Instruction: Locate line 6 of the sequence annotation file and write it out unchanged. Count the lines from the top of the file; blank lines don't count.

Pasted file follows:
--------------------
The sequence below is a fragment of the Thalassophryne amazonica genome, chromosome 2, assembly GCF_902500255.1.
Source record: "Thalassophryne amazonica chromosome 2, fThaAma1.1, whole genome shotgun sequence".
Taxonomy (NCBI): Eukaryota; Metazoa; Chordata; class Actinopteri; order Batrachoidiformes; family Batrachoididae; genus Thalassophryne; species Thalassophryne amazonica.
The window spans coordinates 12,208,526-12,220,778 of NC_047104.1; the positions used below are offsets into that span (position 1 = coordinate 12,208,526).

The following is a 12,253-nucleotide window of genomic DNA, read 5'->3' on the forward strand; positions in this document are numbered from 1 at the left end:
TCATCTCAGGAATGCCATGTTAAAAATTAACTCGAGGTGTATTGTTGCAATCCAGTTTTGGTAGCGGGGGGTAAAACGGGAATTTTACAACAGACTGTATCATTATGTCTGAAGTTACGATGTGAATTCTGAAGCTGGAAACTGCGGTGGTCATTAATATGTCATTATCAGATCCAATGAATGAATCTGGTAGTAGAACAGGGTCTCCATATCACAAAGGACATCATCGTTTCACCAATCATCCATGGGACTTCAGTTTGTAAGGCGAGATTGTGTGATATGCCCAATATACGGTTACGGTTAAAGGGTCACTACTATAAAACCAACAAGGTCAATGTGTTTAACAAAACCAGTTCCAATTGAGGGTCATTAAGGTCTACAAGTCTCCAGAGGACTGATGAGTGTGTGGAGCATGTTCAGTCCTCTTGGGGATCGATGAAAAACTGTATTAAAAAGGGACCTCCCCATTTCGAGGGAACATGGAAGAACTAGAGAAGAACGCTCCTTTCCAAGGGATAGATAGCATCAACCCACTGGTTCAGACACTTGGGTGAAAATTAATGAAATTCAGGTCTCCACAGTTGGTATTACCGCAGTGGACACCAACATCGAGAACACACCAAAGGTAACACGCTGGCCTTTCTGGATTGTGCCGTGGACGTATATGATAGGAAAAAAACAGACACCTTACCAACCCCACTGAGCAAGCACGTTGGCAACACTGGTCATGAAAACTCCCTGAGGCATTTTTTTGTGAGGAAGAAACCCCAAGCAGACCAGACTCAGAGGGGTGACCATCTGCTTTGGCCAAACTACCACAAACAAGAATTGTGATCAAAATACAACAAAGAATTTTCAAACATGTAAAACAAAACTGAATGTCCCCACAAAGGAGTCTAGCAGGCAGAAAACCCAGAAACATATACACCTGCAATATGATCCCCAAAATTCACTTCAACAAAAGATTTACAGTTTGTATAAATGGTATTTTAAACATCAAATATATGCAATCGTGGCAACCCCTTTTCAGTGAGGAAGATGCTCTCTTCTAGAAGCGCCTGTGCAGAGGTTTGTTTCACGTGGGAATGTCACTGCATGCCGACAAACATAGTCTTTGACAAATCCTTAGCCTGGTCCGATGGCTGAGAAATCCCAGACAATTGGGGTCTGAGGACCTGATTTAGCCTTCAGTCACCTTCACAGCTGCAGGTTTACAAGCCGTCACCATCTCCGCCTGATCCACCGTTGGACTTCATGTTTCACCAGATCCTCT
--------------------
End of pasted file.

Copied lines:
TCATCTCAGGAATGCCATGTTAAAAATTAACTCGAGGTGTATTGTTGCAATCCAGTTTTGGTAGCGGGGGGTAAAACGGGAATTTTACAACAGACTGTATCATTATGTCTGAAGTTACGATGTGAATTCTGAAGCTGGAAACTGCGGTGGTCATTAATATGTCATTATCAGATCCAATGAATGAATCTGGTAGTAGAACAGGGTCTCCATATCACAAAGGACATCATCGTTTCACCAATCATCCATGGGACTTCAGTTTGTAAGGCGAGATTGTGTGATATGCCCAATATACGGTTACGGTTAAAGGGTCACTACTATAAAACCAACAAGGTCAATGTGTTTAACAAAACCAGTTCCAATTGAGGGTCATTAAGGTCTACAAGTCTCCAGAGGACTGATGAGTGTGTGGAGCATGTTCAGTCCTCTTGGGGATCGATGAAAAACTGTATTAAAAAGGGACCTCCCCATTTCGAGGGAACATGGAAGAACTAGAGAAGAACGCTCCTTTCCAAGGGATAGATAGCATCAACCCACTGGTTCAGACACTTGGGTGAAAATTAATGAAATTCAGGTCTCCACAGTTGGTATTACCGCAGTGGACACCAACATCGAGAACACACCAAAGGTAACACGCTGGCCTTTCTGGATTGTGCCGTGGACGTATATGATAGGAAAAAAACAGACACCTTACCAACCCCACTGAGCAAGCACGTTGGCAACACTGGTCATGAAAACTCCCTGAGGCATTTTTTTGTGAGGAAGAAACCCCAAGCAGACCAGACTCAGAGGGGTGACCATCTGCTTTGGCCAAACTACCACAAACAAGAATTGTGATCAAAATACAACAAAGAATTTTCAAACATGTAAAACAAAACTGAATGTCCCCACAAAGGAGTCTAGCAGGCAGAAAACCCAGAAACATATACACCTGCAATATGATCCCCAAAATTCACTTCAACAAAAGATTTACAGTTTGTATAAATGGTATTTTAAACATCAAATATATGCAATCGTGGCAACCCCTTTTCAGTGAGGAAGATGCTCTCTTCTAGAAGCGCCTGTGCAGAGGTTTGTTTCACGTGGGAATGTCACTGCATGCCGACAAACATAGTCTTTGACAAATCCTTAGCCTGGTCCGATGGCTGAGAAATCCCAGACAATTGGGGTCTGAGGACCTGATTTAGCCTTCAGTCACCTTCACAGCTGCAGGTTTACAAGCCGTCACCATCTCCGCCTGATCCACCGTTGGACTTCATGTTTCACCAGATCCTCT